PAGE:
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Fractions as numbers

There are several concepts that support a sense of fractions as numbers, and that also support the development of strategies for comparing the size of fractions.

Students should be able to:

• reason that the larger the denominator of a fraction, the smaller the parts of the whole. This leads to a useful strategy for comparing the relative size of unit fractions with different denominators, such as $$\frac{1}{4}$$ and $$\frac{1}{6}$$
• understand that the larger the difference between the numerator and the denominator, the closer the fraction is to zero; for example: $$\frac{1}{4}$$ is close to 0, and $$\frac{1}{8}$$ is even closer.
Similarly, the smaller the difference between the numerator and the denominator, the closer the fraction is to one whole; for example: $$\frac{6}{8}$$ is close to 1, and $$\frac{7}{8}$$ is even closer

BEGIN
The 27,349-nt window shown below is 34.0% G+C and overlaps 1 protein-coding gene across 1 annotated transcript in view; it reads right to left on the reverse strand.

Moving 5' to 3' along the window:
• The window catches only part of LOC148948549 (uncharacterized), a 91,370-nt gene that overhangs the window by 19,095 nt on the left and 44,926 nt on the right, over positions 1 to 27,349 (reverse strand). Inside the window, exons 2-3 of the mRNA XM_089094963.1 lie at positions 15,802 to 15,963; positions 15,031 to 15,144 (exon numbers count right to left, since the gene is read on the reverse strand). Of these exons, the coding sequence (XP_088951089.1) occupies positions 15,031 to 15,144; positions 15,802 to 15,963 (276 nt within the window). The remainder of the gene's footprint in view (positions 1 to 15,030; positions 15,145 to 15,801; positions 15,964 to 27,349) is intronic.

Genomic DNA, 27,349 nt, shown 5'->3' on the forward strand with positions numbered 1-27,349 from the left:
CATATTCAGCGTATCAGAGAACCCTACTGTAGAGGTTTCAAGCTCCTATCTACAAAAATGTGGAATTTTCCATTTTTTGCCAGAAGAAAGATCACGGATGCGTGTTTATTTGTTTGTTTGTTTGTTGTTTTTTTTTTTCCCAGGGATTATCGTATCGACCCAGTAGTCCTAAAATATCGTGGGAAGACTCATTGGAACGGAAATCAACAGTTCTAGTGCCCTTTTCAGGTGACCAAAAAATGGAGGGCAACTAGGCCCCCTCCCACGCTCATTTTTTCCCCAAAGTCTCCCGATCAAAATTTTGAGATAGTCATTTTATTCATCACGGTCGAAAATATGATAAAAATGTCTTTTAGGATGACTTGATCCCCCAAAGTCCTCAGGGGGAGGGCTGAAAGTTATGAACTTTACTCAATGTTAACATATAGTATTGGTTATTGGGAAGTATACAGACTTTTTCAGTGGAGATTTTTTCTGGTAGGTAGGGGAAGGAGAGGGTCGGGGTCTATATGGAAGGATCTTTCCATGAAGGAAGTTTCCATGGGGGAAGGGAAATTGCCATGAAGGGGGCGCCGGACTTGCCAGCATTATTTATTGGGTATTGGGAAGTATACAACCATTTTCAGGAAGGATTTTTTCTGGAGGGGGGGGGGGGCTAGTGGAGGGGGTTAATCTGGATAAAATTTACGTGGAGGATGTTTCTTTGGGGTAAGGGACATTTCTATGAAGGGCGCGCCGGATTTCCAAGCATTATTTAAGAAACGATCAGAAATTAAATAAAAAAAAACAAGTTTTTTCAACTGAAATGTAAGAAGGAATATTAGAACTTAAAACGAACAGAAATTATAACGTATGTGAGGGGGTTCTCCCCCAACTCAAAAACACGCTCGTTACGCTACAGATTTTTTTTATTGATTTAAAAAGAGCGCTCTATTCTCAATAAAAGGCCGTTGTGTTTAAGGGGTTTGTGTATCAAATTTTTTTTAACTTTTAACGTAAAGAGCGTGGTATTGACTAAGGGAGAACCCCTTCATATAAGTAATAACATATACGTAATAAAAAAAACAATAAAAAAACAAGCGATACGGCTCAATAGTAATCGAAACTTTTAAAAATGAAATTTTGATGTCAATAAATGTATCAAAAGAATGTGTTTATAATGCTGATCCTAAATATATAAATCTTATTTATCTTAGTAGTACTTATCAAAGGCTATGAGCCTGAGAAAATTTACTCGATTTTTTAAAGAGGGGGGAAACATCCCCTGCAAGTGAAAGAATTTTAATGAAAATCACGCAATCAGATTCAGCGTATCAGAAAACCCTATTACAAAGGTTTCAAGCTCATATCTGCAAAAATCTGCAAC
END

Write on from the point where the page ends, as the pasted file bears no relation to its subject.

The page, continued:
• count by fractions of the same denominator (e.g. $$\frac{1}{4}$$, $$\frac{2}{4}$$, $$\frac{3}{4}$$, $$\frac{4}{4}$$, $$\frac{5}{4}$$)
• realise that fractions are numbers and therefore have a position on a number line.

Sequencing and counting

Students develop strategies for placing fractions on a number line in relation to other fractions and to whole numbers, up to 1 and beyond 1.

Comparing unit fractions

The digital learning object supports students in making connections between the written unit fraction, a length representation of the fraction and the fraction’s position on the number line.